Political Organization. Larger towns are invariably led by mestizo elites, with Nahua occupying lesser positions in the hierarchy. A cargo system or civil-religious hierarchy often characterizes larger communities. In this system, individuals work their way up a series of unpaid political offices and sponsorships of saints' celebrations. In traditional villages, an informal council of male elders may be looked to for leadership, particularly in times of crisis. Ejidos are run by elected political officials as mandated by federal and state law.
Social Control. Most social control is effectively handled within the community by means of gossip, accusations of sorcery, and the threat of ostracism. More serious offenses often result in the person having to leave the community for indefinite periods. In the severest cases, local authorities may bring an offender to officials of the municipio for trial and punishment.
Conflict. Disputes over access to scarce land resources are a common feature of many Nahua communities. Community members may band together in the face of external threats, but unsettled internal conflicts inevitably surface. Factions form along kinship lines and, if violence erupts, entire extended families may be forced to leave the community.
Religion and Expressive Culture
Religious Beliefs. Nahua religious beliefs are generally a syncretic mix of Native American traditions and Spanish Catholicism; however, even in areas where Catholicism appears to prevail, beliefs tracing to pre-Hispanic practices often remain strong. The sun has been syncretized with Jesus Christ and is seen as a remote creator deity. The moon-related Virgin of Guadalupe, a manifestation of the pre-Hispanic earth and fertility deity Tonantsin, is widely venerated. The pantheon incorporates a complex array of spirits representing manifestations of a unified sacred universe: earth spirits associated with death and fertility, water spirits that distribute rain and provide fish, and celestial spirits that watch over people and also provide rain. A complex sacred geography is associated with mountains, springs, caves, lakes, arroyos, and the Gulf of Mexico. More acculturated communities may have a cult surrounding the saints. A significant religious development in the 1970s and 1980s was the conversion of increasing numbers of Nahua by U.S.-based Protestant-fundamentalist missionaries.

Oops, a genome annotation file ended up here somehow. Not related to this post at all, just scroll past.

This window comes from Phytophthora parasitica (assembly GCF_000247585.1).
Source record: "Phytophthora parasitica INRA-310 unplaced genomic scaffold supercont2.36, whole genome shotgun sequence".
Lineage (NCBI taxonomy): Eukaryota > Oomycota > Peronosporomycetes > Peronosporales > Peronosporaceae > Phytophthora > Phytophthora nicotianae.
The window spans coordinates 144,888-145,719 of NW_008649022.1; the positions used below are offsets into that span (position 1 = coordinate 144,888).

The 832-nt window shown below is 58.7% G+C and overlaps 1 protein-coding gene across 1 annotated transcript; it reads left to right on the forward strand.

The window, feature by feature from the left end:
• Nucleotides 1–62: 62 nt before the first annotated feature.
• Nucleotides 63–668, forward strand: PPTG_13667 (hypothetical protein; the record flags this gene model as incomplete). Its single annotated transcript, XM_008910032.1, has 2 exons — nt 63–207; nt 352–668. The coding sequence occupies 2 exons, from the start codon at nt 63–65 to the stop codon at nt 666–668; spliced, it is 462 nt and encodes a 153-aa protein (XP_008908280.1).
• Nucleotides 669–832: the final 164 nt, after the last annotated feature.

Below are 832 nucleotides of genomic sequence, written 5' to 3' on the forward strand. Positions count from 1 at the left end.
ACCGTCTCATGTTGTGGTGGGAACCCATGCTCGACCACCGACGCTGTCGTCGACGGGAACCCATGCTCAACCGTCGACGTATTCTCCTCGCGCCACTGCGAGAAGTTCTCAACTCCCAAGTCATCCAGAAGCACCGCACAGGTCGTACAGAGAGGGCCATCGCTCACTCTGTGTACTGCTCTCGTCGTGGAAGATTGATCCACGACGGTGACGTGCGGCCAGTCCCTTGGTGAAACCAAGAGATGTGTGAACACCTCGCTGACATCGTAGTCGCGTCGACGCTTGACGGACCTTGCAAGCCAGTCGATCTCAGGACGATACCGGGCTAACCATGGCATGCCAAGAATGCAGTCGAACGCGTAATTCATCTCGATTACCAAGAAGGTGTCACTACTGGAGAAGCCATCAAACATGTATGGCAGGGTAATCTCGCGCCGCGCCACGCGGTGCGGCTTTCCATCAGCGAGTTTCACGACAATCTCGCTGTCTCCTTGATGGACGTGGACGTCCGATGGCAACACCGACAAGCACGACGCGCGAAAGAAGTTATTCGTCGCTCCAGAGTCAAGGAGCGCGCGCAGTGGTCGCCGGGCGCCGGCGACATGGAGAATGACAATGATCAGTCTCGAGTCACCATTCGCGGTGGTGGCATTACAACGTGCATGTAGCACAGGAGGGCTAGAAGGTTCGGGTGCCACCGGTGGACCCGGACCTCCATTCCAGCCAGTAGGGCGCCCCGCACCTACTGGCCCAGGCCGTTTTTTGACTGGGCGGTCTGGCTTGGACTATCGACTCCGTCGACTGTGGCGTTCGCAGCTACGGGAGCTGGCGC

In more traditional Nahua communities, the primary religious specialist is the shaman, called tlamatiquetl ("person of knowledge"). These shamans may be either male or female, and they undergo an apprenticeship under an established master before practicing on their own. Other specialists include midwives, and, in more acculturated communities reflecting Catholic influence, catechists and prayer leaders. Few Nahua communities have a resident priest. During the 1980s, under the influence of North American missionaries, some Nahua have become lay Protestant pastors.